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Bush Approval Rating Hits All-Time Low in Minnesota

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Buried beneath the new horserace numbers coming from the Quinnipiac poll released today of 1,572 likely Minnesota voters is even more sobering news for President George W. Bush (and, perhaps, John McCain) as he finishes his second term: Bush’s approval rating has dipped to an all-time record low of 24 percent in the Gopher State, with an all-time record high 70 percent disapproving of Bush’s job performance.

Bush’s approval rating had dipped below 30 percent five times during the past year (in SurveyUSA’s monthly polling series), but never below 28 percent. Bush’s disapproval rating had previously peaked at 69 percent in September 2007. Presidential coattails for McCain? Nary a stitch of clothing to be found.

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2 Comments


  • The typical American citizen is finally seeing this Bush administration for what it is. Full of failure.

  • In his book, “An Enemy of the People,? Dean Lawrence R. Velvel properly indicates that George W. Bush is insane and basically lives in a dream world in his head. Dean Lawrence R. Velvel brilliantly and ingeniously describes that George W. Bush suffers from (1) rigid judgmentalism; (2) irritability; (3) impatience; (4) grandiosity; (5) obsessive thought patterns; (6) incoherent speech; (7) immense anger; (8) exploitativeness; (9) arrogance; (10) utter lack of empathy; (11) difficulties arising from relationships with his father (George H.W. Bush); (12) not caring about the suffering of others; (13) sociopathic behaviours; (14) serial failures; (15) lack of competence; (16) alcohol problems; (17) narcissistic personality; (18) doing anything to protect his psyche from the destruction of being shown wrong; (19) inability to feel guilt; etc.

    Dean Lawrence R. Velvel’s book is for all time one of the best books ever written. The American people benefit profoundly from astute writers—like Dean Lawrence R. Velvel—who focus on the severe mental illnesses which underlie George W. Bush’s egregious misconduct while president of the United States. Dean Lawrence R. Velvel’s examinations relative to George W. Bush absolutely explain why Bush has been an utter failure and will leave behind such a tragic legacy.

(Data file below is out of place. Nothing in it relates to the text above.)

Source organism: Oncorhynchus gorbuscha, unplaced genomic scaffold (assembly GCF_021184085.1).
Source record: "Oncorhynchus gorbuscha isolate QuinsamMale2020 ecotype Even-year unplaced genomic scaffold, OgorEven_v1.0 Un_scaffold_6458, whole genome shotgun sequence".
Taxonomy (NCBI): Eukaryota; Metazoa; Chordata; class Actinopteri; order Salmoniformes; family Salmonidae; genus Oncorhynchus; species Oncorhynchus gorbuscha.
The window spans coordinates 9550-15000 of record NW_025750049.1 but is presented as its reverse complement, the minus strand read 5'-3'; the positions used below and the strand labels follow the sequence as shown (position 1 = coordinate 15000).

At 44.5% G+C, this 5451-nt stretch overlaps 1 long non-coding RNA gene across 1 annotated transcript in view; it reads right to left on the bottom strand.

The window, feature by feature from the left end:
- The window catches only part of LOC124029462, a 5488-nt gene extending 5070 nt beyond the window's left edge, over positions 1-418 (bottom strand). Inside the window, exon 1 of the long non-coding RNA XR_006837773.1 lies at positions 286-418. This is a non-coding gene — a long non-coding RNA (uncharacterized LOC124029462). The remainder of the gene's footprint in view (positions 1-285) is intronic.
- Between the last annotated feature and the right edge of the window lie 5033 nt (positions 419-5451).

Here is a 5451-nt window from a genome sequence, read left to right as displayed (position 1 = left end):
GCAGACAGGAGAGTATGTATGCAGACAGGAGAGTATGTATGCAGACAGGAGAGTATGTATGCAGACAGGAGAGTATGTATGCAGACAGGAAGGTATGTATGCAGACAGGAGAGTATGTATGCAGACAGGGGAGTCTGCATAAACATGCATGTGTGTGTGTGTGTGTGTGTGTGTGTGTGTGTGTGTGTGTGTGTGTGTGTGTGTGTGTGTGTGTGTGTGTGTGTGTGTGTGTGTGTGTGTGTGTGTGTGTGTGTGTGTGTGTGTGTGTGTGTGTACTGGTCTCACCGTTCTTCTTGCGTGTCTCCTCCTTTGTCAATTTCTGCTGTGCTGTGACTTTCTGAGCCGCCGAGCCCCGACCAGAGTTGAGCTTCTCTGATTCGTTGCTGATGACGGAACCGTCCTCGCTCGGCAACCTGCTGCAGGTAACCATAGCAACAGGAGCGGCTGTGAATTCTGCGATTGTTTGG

Lawrence R. Velvel is the dean of the Massachusetts School of Law.

    Submitted by Andrew Yu-Jen Wang
    B.S., Summa Cum Laude, 1996
    Messiah College, Grantham, PA
    Lower Merion High School, Ardmore, PA, 1993

  • Leave a comment


    Remains of the Data

    Strange Bedfellows: A Historical Review of Divided US Senate Delegations

    Over the last century, states have been twice as likely to be represented by a single political party in the U.S. Senate than have a split delegation; only Delaware, Iowa, and Illinois have been divided more than half the time.

    Political Crumbs

    Haugh to Reach New Heights

    The North Carolina U.S. Senate race between Democratic incumbent Kay Hagan and Republican Thom Tillis may go down to the wire next Tuesday, but along the way Libertarian nominee Sean Haugh is poised to set a state record for a non-major party candidate. Haugh, who previously won 1.5 percent of the vote in the Tar Heel State's 2002 race, has polled at or above five percent in 10 of the last 12 polls that included his name. The current high water mark for a third party or independent candidate in a North Carolina U.S. Senate election is just 3.3 percent, recorded by Libertarian Robert Emory back in 1992. Only one other candidate has eclipsed the three percent mark - Libertarian Christopher Cole with 3.1 percent in 2008.


    Gubernatorial Highs and Lows

    Two sitting governors currently hold the record for the highest gubernatorial vote ever received in their respective states by a non-incumbent: Republican Matt Mead of Wyoming (65.7 percent in 2010) and outgoing GOPer Dave Heineman of Nebraska (73.4 percent in 2006). Republican Gary Herbert of Utah had not previously won a gubernatorial contest when he notched a state record 64.1 percent for his first victory in 2010, but was an incumbent at the time after ascending to the position in 2009 after the early departure of Jon Huntsman. Meanwhile, two sitting governors hold the record in their states for the lowest mark ever recorded by a winning gubernatorial candidate (incumbent or otherwise): independent-turned-Democrat Lincoln Chafee of Rhode Island (36.1 percent in 2010) and Democrat Terry McAuliffe of Virginia (47.8 percent in 2013).


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